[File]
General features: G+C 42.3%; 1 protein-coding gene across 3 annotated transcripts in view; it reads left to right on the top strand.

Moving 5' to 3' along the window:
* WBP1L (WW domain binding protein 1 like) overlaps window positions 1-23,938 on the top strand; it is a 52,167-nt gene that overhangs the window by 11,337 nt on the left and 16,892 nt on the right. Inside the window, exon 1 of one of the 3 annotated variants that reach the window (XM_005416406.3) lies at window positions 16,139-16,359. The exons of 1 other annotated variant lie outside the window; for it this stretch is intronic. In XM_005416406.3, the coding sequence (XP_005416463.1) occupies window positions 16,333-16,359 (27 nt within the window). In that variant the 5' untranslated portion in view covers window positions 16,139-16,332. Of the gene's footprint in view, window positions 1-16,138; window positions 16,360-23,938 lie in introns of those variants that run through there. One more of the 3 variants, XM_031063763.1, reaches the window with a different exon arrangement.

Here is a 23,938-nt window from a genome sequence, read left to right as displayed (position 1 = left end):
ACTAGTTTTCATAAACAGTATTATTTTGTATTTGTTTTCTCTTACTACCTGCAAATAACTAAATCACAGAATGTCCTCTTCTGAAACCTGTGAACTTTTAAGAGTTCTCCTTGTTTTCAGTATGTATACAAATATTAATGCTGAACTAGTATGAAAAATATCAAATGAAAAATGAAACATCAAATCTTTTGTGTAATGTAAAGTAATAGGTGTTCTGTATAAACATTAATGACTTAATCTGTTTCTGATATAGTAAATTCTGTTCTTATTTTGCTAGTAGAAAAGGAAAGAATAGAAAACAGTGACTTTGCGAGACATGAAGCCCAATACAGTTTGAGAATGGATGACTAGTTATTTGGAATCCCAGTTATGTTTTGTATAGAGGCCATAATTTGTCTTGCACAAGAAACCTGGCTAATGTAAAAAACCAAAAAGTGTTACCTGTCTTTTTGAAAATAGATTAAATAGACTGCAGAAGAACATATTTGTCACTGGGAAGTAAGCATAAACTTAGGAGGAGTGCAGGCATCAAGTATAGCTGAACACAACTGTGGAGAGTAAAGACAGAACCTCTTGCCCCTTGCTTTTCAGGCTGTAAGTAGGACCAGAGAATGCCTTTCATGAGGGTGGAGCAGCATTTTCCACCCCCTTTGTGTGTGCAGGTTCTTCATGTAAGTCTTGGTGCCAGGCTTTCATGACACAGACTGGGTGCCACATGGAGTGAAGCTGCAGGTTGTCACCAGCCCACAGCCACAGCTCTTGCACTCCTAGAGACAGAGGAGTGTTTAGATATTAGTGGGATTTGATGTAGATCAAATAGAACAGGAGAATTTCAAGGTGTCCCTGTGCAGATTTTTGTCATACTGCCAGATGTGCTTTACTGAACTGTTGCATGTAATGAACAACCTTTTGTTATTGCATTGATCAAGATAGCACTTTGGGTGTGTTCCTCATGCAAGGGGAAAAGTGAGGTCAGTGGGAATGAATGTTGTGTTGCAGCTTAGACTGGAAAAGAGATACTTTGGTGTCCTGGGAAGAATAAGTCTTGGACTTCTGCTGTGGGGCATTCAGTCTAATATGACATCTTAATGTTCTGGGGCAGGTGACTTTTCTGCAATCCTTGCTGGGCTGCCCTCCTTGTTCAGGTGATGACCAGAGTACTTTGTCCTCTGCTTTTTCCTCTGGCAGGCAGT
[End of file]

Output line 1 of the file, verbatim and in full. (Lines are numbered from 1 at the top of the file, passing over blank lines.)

General features: G+C 42.3%; 1 protein-coding gene across 3 annotated transcripts in view; it reads left to right on the top strand.